Brockville is following a national trend of declining occurrences of major crime, with all major crime categories decreasing here in 2013 compared with 2012.
That trend is on par with crime rates across Canada, which saw its crime rate severity index drop by nine per cent last year compared with 2012. The report, released by Statistics Canada, showed there were 1.8 million crimes reported in 2013, down 132,000 in 2012.
Out of municipalities with a population of 10,000 or more people, Brockville ranks 102 of 304 in overall crime severity.
Brockville Police Service deputy chief Lee MacArthur said the decrease in crime rates is not surprising.
“It’s been a trend that’s been happening for years now and it’s not unusual for us that serious crime has gone down,” MacArthur said.
The police service tracks its crime rates and presents those on a monthly basis to the police services board. The month-over-month analysis has shown crime rates are trending down.
In 2013, robbery, sexual assaults, arson, breaking and entering and mischief in Brockville had all decreased when compared with rates in 2012. Breaking and entering and robbery were two crimes that experienced the biggest declines nationwide.
Nationally, the rate of violent crimes fell 10 per cent in 2013 compared with 2012, marking the seventh consecutive decrease. Canadian police services reported about 384,000 violent incidents in 2013, down about 32,000 from the previous year.
There were 505 homicides in 2013, down 38 from 2012. The homicide rate was 1.44 victims per 100,000 population, the lowest rate in almost 50 years. Police also reported 642 attempted murders in 2013, a drop of 23 from 2012.
Brockville mayor David Henderson said he was not surprised to see the city continue with a decrease in crime.
“Brockville always has been and always will be a safe community,” he said.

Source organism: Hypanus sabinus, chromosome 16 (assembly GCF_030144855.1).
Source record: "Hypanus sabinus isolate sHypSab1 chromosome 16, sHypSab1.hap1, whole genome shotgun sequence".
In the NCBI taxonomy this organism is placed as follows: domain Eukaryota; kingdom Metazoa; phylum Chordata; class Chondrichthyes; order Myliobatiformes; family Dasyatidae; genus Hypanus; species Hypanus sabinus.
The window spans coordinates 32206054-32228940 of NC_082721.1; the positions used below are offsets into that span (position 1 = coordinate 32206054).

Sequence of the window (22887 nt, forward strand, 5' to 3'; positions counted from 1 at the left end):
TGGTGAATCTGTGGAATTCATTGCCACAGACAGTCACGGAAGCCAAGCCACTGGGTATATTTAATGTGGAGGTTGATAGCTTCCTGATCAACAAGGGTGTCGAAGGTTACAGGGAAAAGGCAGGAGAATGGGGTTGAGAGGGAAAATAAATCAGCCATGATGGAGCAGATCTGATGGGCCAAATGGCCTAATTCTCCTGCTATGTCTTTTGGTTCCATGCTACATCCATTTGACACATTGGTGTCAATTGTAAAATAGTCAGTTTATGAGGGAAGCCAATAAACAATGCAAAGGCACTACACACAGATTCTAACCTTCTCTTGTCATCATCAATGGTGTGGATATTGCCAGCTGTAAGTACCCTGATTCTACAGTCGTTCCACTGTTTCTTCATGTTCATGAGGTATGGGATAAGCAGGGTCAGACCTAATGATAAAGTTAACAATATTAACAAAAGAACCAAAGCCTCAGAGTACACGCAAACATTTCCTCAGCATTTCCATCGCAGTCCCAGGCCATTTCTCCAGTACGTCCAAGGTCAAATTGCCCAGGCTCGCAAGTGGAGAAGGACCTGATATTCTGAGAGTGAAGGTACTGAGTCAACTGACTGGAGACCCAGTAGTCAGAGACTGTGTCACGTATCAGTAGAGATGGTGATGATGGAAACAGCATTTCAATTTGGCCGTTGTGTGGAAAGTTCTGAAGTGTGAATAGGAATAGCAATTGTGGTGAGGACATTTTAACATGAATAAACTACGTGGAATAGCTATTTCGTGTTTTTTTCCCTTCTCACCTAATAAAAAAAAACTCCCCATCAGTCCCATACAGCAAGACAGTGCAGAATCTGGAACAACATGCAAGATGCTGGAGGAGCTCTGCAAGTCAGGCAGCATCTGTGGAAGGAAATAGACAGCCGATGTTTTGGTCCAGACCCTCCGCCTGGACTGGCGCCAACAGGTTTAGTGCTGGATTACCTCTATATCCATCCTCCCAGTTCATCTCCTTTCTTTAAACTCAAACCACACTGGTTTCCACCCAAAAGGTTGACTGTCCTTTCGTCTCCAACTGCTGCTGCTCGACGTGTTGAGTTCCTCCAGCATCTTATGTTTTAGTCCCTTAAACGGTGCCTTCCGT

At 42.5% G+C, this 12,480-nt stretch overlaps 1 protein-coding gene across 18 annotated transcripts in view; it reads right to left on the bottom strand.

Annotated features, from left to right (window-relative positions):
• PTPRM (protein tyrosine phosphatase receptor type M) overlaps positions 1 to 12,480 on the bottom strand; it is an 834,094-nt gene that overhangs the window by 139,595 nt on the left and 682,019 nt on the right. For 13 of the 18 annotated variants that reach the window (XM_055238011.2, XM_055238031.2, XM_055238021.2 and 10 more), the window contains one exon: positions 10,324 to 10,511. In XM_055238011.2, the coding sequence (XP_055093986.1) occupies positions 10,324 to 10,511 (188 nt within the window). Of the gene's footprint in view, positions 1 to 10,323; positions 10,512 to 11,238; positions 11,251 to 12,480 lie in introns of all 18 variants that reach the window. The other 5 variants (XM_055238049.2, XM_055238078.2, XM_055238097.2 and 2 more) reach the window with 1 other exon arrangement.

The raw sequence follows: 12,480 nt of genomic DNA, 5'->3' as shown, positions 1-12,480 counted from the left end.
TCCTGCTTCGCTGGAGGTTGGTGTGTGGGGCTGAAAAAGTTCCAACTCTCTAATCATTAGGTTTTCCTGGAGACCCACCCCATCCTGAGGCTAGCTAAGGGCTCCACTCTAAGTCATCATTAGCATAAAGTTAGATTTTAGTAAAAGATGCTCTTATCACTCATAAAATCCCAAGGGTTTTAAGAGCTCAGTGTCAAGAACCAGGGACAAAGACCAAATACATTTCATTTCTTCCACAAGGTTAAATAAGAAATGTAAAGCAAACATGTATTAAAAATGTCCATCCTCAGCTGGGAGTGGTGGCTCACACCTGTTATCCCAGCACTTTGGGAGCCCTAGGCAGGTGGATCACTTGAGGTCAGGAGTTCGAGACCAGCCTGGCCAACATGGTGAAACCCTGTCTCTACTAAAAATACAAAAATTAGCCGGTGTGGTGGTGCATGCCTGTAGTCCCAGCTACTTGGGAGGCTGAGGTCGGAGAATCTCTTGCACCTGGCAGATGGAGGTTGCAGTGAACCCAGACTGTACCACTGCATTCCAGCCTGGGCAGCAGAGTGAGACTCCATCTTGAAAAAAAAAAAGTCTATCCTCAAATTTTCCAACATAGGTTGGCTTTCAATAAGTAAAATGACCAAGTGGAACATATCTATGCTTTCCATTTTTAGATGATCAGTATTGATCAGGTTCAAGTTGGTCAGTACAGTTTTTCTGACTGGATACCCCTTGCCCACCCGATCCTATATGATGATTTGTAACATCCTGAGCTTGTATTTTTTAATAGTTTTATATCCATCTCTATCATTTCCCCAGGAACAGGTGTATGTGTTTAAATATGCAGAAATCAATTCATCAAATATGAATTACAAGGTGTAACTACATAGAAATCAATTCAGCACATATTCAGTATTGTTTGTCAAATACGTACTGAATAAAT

“It’s a very safe community and a very community-oriented community. People tend to know each other here.”
Although rates for violent crimes and calls for service in Brockville were down in 2013, MacArthur said it does not mean officers are doing less work.
“We’re spending a lot more time on things that won’t have a resulting charge at the end of the day,” he said.
“It’s those noise calls and complaints of drinking and things like that. Those aren’t making it to the criminal side, whereas we could end up giving a provincial (ticket), which is reflected in our stats but not in the criminal side of things.”
MacArthur said he believes proactive programming and community partnerships contribute to the declining crime rate.
Brockville has been part of the Safe Communities movement for a number of years and was one of the first in Canada to gain the World Health Organization designation, MacArthur noted.
“I think locally for us, that’s one of those proactive programs that brings all the partners together,” he said.
“With the reflection of less serious criminal offences, hopefully it’s gone ahead and helped by having a group like that together.”
As well, the police regularly strike partnerships with the community, including a recent move to have a volunteer unit.
-With files from QMI Agency
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